Thursday, 1 March 2012

from permission to intentionality?

I've been somewhat sidelined from blogging recently, but need to air one or two things, which I sense we need to grapple with more than appears to be the case.

I spent some time with the Eastern Baptist Association Ministers last week and really enjoyed my time among them - they're not so different to their Western counter-parts!  Much of the mealtime and coffee conversation revolved around the stuff I was talking about, although I tried to say too much in the first session, so suspect a lot was lost. However, one thing, I acme away from there thinking, is how much we need to move from simply permission giving to intentional empowerment.

'As Baptists, we don't need permission to do anything'. I've heard it, you've probably heard it. This may be true, but it has clearly been an issue for Anglicans. It has often been cited; one of the reasons Fresh Expressions has taken off, along with various other initiatives in their wake, is because of 'the permission of the Bishops'. The Baptist response is 'we don't need permission' and specifically in relation to FE 'we do these anyway'. So, my questions, at this point, are:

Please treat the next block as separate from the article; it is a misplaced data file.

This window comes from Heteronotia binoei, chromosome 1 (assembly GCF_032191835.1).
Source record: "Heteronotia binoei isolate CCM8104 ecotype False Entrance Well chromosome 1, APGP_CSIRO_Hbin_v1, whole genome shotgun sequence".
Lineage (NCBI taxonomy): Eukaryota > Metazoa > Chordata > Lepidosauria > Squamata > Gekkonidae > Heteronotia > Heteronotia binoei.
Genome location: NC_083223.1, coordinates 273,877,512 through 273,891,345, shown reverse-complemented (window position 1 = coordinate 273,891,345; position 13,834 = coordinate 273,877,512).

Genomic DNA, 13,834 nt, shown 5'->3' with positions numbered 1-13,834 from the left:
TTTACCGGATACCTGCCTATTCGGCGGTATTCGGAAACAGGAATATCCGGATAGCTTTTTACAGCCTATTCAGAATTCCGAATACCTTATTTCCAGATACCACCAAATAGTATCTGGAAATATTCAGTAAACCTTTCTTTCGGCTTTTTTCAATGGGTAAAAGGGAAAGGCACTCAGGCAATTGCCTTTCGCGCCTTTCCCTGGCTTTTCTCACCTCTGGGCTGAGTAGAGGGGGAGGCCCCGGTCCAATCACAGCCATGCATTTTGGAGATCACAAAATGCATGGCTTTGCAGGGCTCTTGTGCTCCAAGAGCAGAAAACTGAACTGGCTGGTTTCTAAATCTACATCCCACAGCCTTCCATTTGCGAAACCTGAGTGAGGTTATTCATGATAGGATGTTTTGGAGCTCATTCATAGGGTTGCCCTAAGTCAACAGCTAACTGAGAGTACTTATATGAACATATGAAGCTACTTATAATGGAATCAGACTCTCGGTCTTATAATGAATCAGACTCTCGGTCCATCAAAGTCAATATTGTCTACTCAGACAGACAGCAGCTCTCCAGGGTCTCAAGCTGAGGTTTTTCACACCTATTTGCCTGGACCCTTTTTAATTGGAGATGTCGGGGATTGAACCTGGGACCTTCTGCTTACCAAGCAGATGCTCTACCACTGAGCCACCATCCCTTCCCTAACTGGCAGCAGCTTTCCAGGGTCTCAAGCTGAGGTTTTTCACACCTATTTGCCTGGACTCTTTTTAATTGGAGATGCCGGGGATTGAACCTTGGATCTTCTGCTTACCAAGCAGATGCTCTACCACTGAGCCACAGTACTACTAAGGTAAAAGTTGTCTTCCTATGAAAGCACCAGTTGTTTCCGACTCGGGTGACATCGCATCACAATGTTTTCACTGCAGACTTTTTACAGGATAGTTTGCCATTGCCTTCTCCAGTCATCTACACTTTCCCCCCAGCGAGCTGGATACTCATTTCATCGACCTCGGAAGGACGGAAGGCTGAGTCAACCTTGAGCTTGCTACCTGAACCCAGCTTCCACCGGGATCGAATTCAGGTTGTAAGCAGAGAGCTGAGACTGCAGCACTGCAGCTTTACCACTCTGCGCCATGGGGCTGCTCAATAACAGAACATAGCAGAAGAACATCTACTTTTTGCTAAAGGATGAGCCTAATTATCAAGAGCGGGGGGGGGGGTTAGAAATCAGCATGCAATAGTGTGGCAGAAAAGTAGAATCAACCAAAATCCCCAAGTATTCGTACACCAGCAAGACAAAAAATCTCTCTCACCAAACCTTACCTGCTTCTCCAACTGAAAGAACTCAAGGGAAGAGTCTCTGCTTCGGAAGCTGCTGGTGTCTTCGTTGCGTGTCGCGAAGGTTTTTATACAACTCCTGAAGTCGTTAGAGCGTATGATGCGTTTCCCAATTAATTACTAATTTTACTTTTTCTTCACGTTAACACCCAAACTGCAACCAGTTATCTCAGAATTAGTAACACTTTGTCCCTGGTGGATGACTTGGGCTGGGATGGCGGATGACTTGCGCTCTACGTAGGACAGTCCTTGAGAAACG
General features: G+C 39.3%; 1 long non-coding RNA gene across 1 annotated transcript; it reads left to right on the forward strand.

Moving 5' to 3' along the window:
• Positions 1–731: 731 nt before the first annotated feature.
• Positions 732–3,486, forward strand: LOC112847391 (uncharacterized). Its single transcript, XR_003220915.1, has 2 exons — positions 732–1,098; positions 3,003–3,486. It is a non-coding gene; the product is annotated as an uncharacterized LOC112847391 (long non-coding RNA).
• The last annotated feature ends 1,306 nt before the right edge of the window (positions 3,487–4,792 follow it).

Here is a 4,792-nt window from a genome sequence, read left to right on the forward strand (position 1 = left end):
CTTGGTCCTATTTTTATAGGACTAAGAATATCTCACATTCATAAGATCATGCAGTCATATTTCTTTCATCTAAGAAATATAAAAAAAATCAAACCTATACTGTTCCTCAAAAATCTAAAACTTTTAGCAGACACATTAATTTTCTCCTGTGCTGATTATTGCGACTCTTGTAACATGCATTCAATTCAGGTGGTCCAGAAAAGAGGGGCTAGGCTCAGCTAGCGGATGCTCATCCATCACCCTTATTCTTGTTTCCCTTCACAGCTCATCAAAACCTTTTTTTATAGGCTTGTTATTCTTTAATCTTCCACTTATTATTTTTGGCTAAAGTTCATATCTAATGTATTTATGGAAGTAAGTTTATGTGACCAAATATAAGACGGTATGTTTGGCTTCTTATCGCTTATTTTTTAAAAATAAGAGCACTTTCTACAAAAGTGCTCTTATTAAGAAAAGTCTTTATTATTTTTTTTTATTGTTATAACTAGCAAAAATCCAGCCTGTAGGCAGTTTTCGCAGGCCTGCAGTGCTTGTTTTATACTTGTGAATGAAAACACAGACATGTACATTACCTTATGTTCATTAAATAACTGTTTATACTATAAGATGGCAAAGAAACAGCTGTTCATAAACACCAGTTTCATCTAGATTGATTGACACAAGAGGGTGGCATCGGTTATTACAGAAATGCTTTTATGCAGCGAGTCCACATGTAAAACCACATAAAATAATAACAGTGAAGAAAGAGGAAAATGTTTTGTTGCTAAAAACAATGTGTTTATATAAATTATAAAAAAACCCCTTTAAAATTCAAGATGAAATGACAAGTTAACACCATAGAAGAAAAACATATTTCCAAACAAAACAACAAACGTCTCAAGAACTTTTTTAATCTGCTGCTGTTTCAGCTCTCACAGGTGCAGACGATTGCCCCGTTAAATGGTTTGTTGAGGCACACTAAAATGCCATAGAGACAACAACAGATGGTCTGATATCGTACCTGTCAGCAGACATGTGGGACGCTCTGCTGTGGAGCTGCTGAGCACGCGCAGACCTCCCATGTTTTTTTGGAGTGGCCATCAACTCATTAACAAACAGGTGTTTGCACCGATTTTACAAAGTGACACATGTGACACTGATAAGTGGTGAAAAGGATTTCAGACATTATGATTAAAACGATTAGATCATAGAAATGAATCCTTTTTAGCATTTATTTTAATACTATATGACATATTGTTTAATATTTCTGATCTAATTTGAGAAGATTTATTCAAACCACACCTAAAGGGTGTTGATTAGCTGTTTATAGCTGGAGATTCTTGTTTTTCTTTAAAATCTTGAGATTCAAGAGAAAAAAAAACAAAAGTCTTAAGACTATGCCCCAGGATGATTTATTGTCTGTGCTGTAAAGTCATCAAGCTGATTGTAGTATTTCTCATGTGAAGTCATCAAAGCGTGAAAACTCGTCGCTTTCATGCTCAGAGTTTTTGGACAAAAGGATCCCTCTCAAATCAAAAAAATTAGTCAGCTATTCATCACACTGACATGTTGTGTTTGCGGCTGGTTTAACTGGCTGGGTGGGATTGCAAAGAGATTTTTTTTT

-  'If we don't need permission, why are we such conformist non-conformists?'
-  Are we actually experimenting (very much) with new patterns and forms anyway?

Last week, I was exploring Ephesians 4: 1-16. My take is this is, primarily, a 'local church' text. It's not usually sufficient for whoever the key leader is to simply say to the apostolic, prophetic, evangelistic types, 'you have my permission'. It either doesn't happen, or you get chaos! In other words, you still need leadership, but of a particular ilk.

However, as we await the unfolding thinking of the Futures Group, we need to be careful and ensure we also embed such leadership in every strata of whatever structures we go for. Simply, saying 'you have our permission' will not cut it. We do need intentional empowerment - of regional ministry and local ministry. This only happens if we're clear about direction and outcomes. This needs more leadership than management.

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